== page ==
Need Help with Integration by Parts? Check Out These Tricky Problems!

In summary: It can also be expanded to LIATE (Logarithmic, Inverse trig., Algebraic, Trig., Exponential) to include more types of functions. But for this problem, using the product to sum rule is more efficient and appropriate. Now, for the summary:In summary, the conversation is about a person seeking help with integration by parts problems in calculus. Three specific problems are mentioned: finding the integral of (e^2x)sin3xdx, cos(3x+1)cos(5x+6)dx, and x²ln²xdx. Various methods and techniques are suggested, such as using u-substitution and the product to sum rule. The conversation ends with the person thanking the others for
  • #1
Integralien
4
0
Integration by parts HELP!

Hey, I am working on some calculus and I am having some trouble with the last few integration by parts problems. I got the first couple, and i grasp the concept of integration by parts but for some reason I just can't figure these 3. Any help would be greatly appreciated.

1. The integral of (e^2x)sin3xdx

2. The integral of cos(3x+1)cos(5x+6)dx

3. The integral of x²ln²xdx

P.S> Feel free to ask if you can't read the questions, I tried to write them out the best I could.


Thanks in advance,

Brian
 
Last edited:
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  • #2
1) u=e^2x ; dv=sin3x dx

du=2e^2x dx ; v=[itex]\frac{-1}{3}cos3x[/itex]

[tex]\int e^{2x}sin3x dx= \frac{-e^{2x}}{3}cos3x-\int \frac{-2e^{2x}}{3}cos3x dx[/tex]

repeat in the same fashion
 
  • #3
3) [tex]\int x^{2}ln^{2}xdx[/tex] now let
[tex]u=ln^{2}x \ so \ du=\frac{2lnx}{x} \ , \ v=\int x^{2}dx=\frac{x^{3}}{3}[/tex] now:
[tex]\frac{x^{3}}{3}ln^{2}x-\int \frac{2lnx \ x^{3}}{3x}dx=\frac{x^{3}}{3}ln^{2}x-\frac{2}{3}\int x^{2}lnxdx[/tex] now repeat integraion by part also for

[tex]\int x^{2}lnx dx[/tex], and i think you will get the answer!
 
  • #4
i am going to give u a hint on the 2) also
[tex]I=\int cos(3x+1)cos(5x+6)dx[/tex] now let[tex]u=cos(3x+1) \ => \ du=-3sin(3x+1) \ and \ \ v=\int cos(5x+6)dx=\frac{sin(5x+6}{5}[/tex] so now we have:

[tex]\frac{cos(3x+1)sin(5x+6)}{5}+\frac{3}{5}\int sin(3x+1)sin(5x+6)dx[/tex]

now for the integral [tex] \int sin(3x+1)sin(5x+6)dx[/tex] take this sub.

[tex]u=sin(3x+1) \ => du=3cos(3x+1) \ \, and \ \ v=\int sin(5x+6)dx = -\frac{cos(5x+6)}{5}[/tex] now u have:
[tex] -\frac{sin(3x+1)cos(5x+6)}{5} +\frac{3}{5} \int cos(3x+1)cos(5x+6)dx[/tex]
Now do you see anything interesting in here, anything that should grab your attention, try to go from here, because i think i have almost done it, you are almost there!@!
 
  • #5
Thanks a lot guys I believe I have come to the right answers. Thanks a million!
 
  • #6
For number 2.

How about using the product to sum rule cos(A)cos(B)=1/2[cos(A-B)+cos(A+B)]

then cos(3x+1)cos(5x+6)=1/2[cos(8x+7)+cos(2x+5)]

then integrate from here.
 
  • #7
Not sure if your calculus teacher ever taught you this neat mnemonic, so I'll share it anyways: LIPET, which stands for Logarithmic, Inverse trig., Polynomial, Exponential, and Trigonometric. This is the order in which you should choose for something to set as "u" when integrating by parts. If you've already heard this, sorry I can't be of more help, just thought I'd add on something since you were talking about integration by parts.
 
  • #8
LIPET is very useful and worth memorizing.
 

Related to Need Help with Integration by Parts? Check Out These Tricky Problems!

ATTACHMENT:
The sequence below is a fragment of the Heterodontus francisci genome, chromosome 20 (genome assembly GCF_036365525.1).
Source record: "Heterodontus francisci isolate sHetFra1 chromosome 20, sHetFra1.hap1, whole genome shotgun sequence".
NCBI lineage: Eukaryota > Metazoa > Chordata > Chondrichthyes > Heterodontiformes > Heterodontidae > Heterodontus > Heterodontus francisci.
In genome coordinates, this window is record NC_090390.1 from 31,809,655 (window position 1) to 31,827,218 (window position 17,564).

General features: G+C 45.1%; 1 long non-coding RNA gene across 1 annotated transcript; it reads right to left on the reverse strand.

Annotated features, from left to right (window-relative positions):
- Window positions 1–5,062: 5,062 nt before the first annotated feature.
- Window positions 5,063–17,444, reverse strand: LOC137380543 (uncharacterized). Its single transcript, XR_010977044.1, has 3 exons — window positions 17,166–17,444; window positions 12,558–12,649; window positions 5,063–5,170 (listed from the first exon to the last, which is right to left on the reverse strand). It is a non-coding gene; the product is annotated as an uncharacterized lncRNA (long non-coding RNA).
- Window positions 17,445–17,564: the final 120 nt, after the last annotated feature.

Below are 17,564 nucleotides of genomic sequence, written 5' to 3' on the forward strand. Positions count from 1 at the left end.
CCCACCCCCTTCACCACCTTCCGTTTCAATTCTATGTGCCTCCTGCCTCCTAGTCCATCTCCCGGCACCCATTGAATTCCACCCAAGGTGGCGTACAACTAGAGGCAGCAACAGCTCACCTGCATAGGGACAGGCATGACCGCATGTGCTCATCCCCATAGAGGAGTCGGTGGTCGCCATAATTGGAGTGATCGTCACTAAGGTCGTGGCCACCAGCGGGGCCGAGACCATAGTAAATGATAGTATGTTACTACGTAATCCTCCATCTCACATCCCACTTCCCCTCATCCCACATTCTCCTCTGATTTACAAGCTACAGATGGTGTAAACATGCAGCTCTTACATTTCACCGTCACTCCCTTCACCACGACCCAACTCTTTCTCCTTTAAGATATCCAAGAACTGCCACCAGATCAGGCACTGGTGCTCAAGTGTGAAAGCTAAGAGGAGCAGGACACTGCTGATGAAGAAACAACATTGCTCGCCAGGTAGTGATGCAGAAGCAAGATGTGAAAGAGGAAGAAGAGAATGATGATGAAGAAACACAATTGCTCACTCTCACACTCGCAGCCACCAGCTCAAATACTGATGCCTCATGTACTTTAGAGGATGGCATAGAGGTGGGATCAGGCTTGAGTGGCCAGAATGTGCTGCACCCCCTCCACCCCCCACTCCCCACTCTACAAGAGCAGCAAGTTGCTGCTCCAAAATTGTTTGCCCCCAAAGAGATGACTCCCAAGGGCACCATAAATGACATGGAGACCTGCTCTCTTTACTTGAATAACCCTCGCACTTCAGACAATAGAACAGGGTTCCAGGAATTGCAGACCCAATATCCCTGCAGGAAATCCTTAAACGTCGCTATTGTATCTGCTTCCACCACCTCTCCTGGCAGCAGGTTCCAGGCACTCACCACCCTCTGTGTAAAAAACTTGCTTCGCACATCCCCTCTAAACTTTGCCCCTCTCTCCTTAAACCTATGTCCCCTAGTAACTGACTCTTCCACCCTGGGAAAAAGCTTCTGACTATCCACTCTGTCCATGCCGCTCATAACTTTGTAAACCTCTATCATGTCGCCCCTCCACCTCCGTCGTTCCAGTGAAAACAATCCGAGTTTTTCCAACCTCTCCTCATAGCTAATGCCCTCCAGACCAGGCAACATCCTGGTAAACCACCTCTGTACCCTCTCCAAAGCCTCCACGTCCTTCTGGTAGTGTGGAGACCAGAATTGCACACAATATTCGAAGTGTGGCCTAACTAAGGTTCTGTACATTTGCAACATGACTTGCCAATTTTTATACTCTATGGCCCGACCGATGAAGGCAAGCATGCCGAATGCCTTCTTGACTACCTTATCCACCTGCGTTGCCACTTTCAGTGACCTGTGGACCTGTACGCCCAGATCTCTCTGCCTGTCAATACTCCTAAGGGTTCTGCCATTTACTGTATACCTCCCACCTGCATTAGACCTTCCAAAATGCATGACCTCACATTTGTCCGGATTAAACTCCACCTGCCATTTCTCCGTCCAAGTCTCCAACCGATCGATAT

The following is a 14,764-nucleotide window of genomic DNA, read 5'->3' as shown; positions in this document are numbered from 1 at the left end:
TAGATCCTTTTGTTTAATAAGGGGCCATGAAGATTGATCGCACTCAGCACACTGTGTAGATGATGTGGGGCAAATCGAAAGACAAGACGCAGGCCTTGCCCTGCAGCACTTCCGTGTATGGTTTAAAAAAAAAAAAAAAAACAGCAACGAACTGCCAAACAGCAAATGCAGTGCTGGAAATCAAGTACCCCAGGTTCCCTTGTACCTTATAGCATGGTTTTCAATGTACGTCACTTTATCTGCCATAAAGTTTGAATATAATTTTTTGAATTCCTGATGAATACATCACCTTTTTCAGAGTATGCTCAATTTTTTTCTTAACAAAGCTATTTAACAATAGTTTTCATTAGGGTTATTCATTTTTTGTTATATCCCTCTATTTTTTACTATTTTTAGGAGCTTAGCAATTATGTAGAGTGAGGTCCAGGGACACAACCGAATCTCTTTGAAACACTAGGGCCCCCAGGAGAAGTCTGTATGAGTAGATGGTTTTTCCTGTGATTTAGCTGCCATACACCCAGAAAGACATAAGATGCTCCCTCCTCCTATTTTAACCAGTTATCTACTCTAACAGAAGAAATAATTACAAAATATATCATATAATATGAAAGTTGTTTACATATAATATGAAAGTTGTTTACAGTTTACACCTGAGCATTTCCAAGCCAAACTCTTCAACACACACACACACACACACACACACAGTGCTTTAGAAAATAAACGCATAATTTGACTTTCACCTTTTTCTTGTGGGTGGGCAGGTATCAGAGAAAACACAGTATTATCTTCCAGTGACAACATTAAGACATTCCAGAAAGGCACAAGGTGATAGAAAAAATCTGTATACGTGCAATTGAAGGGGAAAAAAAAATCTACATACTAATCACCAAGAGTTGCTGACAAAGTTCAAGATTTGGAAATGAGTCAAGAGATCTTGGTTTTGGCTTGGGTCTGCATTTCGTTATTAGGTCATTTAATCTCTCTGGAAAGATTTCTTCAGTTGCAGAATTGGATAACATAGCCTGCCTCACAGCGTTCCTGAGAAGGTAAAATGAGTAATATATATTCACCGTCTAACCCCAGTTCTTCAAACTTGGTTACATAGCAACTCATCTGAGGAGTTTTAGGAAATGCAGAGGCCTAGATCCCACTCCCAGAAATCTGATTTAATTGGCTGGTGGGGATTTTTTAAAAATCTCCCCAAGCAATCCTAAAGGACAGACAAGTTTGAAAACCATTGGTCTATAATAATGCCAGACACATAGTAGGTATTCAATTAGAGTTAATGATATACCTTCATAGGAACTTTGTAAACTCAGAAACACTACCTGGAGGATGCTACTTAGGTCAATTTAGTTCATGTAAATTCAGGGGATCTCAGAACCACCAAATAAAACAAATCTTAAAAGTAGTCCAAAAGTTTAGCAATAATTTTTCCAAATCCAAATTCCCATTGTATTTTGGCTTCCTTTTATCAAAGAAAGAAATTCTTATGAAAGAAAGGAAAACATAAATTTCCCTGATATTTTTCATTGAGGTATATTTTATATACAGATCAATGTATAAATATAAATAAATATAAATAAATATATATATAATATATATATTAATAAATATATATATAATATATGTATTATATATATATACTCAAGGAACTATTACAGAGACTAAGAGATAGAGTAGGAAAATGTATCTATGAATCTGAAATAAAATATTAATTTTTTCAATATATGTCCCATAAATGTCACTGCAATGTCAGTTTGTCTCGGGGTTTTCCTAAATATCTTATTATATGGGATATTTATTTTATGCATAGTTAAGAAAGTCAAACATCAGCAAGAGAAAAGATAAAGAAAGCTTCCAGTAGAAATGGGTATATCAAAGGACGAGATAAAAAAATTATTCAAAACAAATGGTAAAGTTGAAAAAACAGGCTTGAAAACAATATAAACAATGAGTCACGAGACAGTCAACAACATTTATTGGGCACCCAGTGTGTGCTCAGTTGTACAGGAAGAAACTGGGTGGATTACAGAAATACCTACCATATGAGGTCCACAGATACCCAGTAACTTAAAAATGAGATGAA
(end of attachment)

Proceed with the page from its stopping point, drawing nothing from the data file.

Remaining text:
1. What is integration by parts?

Integration by parts is a technique in calculus used to evaluate integrals that are in the form of a product of two functions. It involves rewriting the integral in a different form, using the product rule from differentiation, and then solving for the new integral. This method is particularly useful for integrals involving polynomials, exponential functions, and trigonometric functions.

2. When should I use integration by parts?

Integration by parts should be used when the integrand (the function being integrated) is a product of two functions that cannot be easily integrated using other methods, such as substitution or trigonometric identities. It is also useful when the integrand contains a polynomial and an exponential or logarithmic function.

3. What is the formula for integration by parts?

The formula for integration by parts is ∫udv = uv - ∫vdu, where u and v are two functions and du and dv are their respective differentials. This formula is derived from the product rule for differentiation, d(uv)/dx = u(dv/dx) + v(du/dx).

4. How do I choose u and dv when using integration by parts?

When using integration by parts, the choice of u and dv can greatly affect the ease of solving the integral. A general rule of thumb is to choose u as the function that becomes simpler when differentiated, and dv as the function that becomes simpler when integrated. Some common choices for u include logarithmic functions, inverse trigonometric functions, and polynomials, while common choices for dv include exponential functions, trigonometric functions, and functions involving radicals.

5. Are there any special cases or exceptions when using integration by parts?

Yes, there are a few special cases to keep in mind when using integration by parts. For example, if the integral involves a repeated factor, such as ∫xsin(x)dx, then the u-substitution method may be more efficient. Additionally, when using integration by parts multiple times, it is important to choose u and dv carefully each time to avoid getting stuck in a loop. Lastly, integration by parts does not work for definite integrals involving discontinuous functions, such as step functions.

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